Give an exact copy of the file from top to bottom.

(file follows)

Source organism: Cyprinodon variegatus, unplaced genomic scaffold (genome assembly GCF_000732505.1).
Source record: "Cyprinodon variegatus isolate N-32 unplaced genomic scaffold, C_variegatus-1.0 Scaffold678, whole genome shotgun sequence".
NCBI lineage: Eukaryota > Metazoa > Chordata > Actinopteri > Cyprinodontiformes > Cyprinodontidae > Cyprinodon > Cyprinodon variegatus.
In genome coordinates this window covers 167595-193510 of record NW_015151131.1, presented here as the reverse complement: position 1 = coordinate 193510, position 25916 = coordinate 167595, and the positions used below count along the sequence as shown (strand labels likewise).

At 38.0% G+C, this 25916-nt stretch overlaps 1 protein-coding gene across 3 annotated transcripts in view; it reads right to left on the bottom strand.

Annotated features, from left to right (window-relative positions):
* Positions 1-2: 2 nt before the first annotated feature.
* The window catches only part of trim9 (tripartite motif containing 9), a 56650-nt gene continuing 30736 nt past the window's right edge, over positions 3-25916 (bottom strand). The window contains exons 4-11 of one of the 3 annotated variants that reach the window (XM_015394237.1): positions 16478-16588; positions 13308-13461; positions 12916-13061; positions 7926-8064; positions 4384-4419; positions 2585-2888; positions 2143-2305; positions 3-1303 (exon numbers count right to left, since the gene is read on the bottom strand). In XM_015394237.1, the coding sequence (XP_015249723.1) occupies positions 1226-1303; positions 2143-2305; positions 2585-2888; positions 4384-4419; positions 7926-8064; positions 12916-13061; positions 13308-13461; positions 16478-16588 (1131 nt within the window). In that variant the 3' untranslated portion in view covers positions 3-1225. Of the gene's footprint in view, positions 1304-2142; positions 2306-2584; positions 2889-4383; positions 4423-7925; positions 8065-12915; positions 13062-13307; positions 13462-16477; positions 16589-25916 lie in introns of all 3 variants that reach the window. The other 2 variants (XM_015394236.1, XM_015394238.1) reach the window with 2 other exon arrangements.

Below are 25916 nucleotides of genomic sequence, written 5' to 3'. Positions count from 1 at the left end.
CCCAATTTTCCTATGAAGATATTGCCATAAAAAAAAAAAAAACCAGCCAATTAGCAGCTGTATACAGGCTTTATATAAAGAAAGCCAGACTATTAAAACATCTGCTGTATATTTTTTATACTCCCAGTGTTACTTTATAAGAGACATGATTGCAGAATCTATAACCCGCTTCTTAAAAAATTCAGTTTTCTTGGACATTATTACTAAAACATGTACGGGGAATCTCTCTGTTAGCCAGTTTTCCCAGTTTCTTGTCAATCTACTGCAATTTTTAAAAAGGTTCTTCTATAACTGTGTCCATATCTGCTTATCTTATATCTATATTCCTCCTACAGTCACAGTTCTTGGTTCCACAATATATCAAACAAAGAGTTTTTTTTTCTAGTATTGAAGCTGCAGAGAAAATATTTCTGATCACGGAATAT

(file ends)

Source organism: Cyprinodon variegatus, unplaced genomic scaffold (genome assembly GCF_000732505.1).
Source record: "Cyprinodon variegatus isolate N-32 unplaced genomic scaffold, C_variegatus-1.0 Scaffold678, whole genome shotgun sequence".
NCBI lineage: Eukaryota > Metazoa > Chordata > Actinopteri > Cyprinodontiformes > Cyprinodontidae > Cyprinodon > Cyprinodon variegatus.
In genome coordinates this window covers 167595-193510 of record NW_015151131.1, presented here as the reverse complement: position 1 = coordinate 193510, position 25916 = coordinate 167595, and the positions used below count along the sequence as shown (strand labels likewise).

At 38.0% G+C, this 25916-nt stretch overlaps 1 protein-coding gene across 3 annotated transcripts in view; it reads right to left on the bottom strand.

Annotated features, from left to right (window-relative positions):
* Positions 1-2: 2 nt before the first annotated feature.
* The window catches only part of trim9 (tripartite motif containing 9), a 56650-nt gene continuing 30736 nt past the window's right edge, over positions 3-25916 (bottom strand). The window contains exons 4-11 of one of the 3 annotated variants that reach the window (XM_015394237.1): positions 16478-16588; positions 13308-13461; positions 12916-13061; positions 7926-8064; positions 4384-4419; positions 2585-2888; positions 2143-2305; positions 3-1303 (exon numbers count right to left, since the gene is read on the bottom strand). In XM_015394237.1, the coding sequence (XP_015249723.1) occupies positions 1226-1303; positions 2143-2305; positions 2585-2888; positions 4384-4419; positions 7926-8064; positions 12916-13061; positions 13308-13461; positions 16478-16588 (1131 nt within the window). In that variant the 3' untranslated portion in view covers positions 3-1225. Of the gene's footprint in view, positions 1304-2142; positions 2306-2584; positions 2889-4383; positions 4423-7925; positions 8065-12915; positions 13062-13307; positions 13462-16477; positions 16589-25916 lie in introns of all 3 variants that reach the window. The other 2 variants (XM_015394236.1, XM_015394238.1) reach the window with 2 other exon arrangements.

Below are 25916 nucleotides of genomic sequence, written 5' to 3'. Positions count from 1 at the left end.
CCCAATTTTCCTATGAAGATATTGCCATAAAAAAAAAAAAAACCAGCCAATTAGCAGCTGTATACAGGCTTTATATAAAGAAAGCCAGACTATTAAAACATCTGCTGTATATTTTTTATACTCCCAGTGTTACTTTATAAGAGACATGATTGCAGAATCTATAACCCGCTTCTTAAAAAATTCAGTTTTCTTGGACATTATTACTAAAACATGTACGGGGAATCTCTCTGTTAGCCAGTTTTCCCAGTTTCTTGTCAATCTACTGCAATTTTTAAAAAGGTTCTTCTATAACTGTGTCCATATCTGCTTATCTTATATCTATATTCCTCCTACAGTCACAGTTCTTGGTTCCACAATATATCAAACAAAGAGTTTTTTTTTCTAGTATTGAAGCTGCAGAGAAAATATTTCTGATCACGGAATAT